Dubai court grants retrial to man convicted of causing friend's death in shisha fire

Higher court found flaws in the earlier verdict and set up panel of judges to hear appeal

A Dubai court has granted a retrial to an Emirati man who was convicted of causing his friend’s death in a Shisha fire. AFP
A Dubai court has granted a retrial to an Emirati man who was convicted of causing his friend’s death in a Shisha fire. AFP

A Dubai court granted a retrial to an Emirati who was convicted of causing his friend’s death in a shisha fire.

Judges in the emirate’s Cassation Court overruled the verdict passed by the Misdemeanour and Appeal courts.

They said the police report showed the man was not guilty of setting the fire which caused the death of his friend.

A new panel of appeal judges will hear the case.

Judges were told the Emirati, 37, and the woman were at a farm’s majlis in the Lihbab area of Dubai on March 14 last year.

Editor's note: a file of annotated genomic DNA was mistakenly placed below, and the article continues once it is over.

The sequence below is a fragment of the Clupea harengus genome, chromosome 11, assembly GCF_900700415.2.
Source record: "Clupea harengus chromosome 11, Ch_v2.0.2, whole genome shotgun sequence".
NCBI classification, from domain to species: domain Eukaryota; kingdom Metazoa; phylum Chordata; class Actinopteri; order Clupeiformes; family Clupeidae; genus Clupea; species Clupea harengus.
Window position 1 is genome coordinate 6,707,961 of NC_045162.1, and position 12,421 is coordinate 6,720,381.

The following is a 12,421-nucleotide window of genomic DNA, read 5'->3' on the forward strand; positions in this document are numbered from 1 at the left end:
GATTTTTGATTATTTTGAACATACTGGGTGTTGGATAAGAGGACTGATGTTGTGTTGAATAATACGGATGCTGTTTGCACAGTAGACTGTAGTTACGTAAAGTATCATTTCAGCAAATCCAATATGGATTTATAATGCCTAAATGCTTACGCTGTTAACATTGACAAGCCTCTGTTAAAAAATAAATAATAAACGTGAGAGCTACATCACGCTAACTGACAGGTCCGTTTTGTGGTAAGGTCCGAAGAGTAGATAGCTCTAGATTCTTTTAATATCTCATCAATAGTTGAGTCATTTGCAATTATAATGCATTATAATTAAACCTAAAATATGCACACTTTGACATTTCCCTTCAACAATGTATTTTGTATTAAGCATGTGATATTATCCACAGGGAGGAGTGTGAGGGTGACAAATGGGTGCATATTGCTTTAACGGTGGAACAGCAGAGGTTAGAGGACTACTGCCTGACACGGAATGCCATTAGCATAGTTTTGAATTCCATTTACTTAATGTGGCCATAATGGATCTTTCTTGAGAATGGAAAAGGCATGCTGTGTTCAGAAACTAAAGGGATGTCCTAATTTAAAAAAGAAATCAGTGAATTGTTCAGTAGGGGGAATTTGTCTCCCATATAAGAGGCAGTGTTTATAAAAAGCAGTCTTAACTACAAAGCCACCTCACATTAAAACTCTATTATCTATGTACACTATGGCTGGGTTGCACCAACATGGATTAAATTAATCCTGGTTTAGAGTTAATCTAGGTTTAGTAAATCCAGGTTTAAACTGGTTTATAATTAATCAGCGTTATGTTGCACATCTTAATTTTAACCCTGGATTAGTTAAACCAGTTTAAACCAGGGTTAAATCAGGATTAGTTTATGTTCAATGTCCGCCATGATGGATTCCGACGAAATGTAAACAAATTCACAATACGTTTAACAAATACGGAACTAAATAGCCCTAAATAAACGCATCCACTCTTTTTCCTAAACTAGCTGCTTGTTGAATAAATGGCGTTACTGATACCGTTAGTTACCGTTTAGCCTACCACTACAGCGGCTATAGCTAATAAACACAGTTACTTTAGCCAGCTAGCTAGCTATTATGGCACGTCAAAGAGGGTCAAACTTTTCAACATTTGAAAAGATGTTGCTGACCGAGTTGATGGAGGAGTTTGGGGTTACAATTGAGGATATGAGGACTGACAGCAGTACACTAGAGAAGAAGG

The Ethiopian woman, whose age was not given, brought shisha inside the majlis and left the charcoal at the entrance.

After 45 minutes of smoking shisha together, the man noticed a flare.

“I walked towards the tent’s entrance and looked out and saw the fire. I had to jump above the flames, which spread very fast and were blocking the way,” the man told the judges.

He said he tried using the water from the well to put out the fire, but the pump did not work. Several people used buckets to splash water and douse the flames.

“The fire was spreading fast and I was screaming at her to jump out of the place but she didn’t move,” he said.

Firefighters controlled the blaze, but found the woman dead.

Medical reports said she suffered burns and died of asphyxiation.

The man was initially found guilty of causing death.

The Misdemeanour and Appeal courts sentenced him to one year in prison, and fined him Dh5,000. He was also ordered to pay blood money of Dh200,000 to the woman’s family.

But the man’s Emirati lawyer Bader Khamis challenged the verdict and submitted reports issued by Dubai Police’s criminal laboratory in April 2020.

The report said a wind blew sparks of charcoal across the tent, starting the fire and helping it to spread quickly.

“The burning charcoal fell on the floor nearly two metres away from the right side of the tent,” Mr Bader said.

“It was a windy day and the wind carried the sparks to sofas in that part of the tent, which ignited the fire.”

Updated: June 6, 2021 03:07 PM

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